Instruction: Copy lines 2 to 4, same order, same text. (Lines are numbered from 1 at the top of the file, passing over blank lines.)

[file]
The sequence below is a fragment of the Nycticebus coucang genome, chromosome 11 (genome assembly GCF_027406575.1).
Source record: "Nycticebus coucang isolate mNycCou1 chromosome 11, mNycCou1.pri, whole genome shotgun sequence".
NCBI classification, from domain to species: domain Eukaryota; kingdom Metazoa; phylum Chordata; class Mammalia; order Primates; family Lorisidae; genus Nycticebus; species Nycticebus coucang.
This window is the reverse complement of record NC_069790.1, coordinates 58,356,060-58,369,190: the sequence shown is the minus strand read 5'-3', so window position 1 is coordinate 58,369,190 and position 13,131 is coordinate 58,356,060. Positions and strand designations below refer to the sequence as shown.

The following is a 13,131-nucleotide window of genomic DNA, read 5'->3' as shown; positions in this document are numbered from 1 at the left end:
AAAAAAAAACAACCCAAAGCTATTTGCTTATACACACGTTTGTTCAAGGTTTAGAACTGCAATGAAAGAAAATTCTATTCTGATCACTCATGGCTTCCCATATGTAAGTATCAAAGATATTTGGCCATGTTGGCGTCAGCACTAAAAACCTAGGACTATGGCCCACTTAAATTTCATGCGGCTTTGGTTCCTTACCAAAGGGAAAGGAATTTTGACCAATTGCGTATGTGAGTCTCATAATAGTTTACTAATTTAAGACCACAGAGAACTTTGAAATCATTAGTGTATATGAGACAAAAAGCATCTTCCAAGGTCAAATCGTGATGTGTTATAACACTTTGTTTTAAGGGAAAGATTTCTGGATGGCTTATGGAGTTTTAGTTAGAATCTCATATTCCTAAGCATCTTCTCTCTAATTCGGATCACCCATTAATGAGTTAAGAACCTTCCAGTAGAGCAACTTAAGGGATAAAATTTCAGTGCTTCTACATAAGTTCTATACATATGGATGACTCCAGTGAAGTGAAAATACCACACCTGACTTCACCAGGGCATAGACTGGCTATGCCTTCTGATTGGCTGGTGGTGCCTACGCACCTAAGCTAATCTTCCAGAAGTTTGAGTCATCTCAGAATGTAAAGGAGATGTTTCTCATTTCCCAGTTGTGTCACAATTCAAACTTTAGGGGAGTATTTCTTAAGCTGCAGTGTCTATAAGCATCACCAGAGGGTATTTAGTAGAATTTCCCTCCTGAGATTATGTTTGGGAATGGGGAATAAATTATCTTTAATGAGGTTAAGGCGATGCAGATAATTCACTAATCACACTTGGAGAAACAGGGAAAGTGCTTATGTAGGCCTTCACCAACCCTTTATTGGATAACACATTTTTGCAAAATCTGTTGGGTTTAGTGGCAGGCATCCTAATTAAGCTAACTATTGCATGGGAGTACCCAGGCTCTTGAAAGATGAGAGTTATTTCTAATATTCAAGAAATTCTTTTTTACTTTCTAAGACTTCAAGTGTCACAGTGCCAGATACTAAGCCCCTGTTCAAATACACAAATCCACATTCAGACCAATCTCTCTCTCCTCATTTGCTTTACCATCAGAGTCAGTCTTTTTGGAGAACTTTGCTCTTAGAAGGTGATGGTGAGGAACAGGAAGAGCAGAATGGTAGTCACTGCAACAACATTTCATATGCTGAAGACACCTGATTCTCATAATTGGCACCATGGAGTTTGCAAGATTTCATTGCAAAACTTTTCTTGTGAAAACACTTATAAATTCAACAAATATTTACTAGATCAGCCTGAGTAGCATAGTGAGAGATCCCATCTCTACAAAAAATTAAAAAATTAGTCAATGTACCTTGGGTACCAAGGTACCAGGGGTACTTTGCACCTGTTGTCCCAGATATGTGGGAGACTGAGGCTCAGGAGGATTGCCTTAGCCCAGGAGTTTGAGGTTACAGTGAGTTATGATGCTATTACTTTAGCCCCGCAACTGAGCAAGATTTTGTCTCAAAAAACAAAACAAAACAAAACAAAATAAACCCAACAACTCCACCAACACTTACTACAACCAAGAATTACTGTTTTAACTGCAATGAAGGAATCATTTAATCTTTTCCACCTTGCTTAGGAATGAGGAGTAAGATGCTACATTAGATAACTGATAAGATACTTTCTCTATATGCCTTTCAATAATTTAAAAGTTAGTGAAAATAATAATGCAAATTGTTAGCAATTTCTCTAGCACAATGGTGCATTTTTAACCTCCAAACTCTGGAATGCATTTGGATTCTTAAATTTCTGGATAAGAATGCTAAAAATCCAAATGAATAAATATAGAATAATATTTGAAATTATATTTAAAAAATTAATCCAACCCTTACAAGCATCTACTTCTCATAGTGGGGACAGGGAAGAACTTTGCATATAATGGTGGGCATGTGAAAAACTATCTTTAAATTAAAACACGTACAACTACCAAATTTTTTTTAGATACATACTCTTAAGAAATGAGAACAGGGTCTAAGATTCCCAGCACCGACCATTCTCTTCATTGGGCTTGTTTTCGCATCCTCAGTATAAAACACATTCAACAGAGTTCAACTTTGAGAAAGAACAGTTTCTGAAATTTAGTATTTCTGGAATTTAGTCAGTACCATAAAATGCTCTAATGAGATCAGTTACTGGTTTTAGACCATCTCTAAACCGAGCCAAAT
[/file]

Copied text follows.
Source record: "Nycticebus coucang isolate mNycCou1 chromosome 11, mNycCou1.pri, whole genome shotgun sequence".
NCBI classification, from domain to species: domain Eukaryota; kingdom Metazoa; phylum Chordata; class Mammalia; order Primates; family Lorisidae; genus Nycticebus; species Nycticebus coucang.
This window is the reverse complement of record NC_069790.1, coordinates 58,356,060-58,369,190: the sequence shown is the minus strand read 5'-3', so window position 1 is coordinate 58,369,190 and position 13,131 is coordinate 58,356,060. Positions and strand designations below refer to the sequence as shown.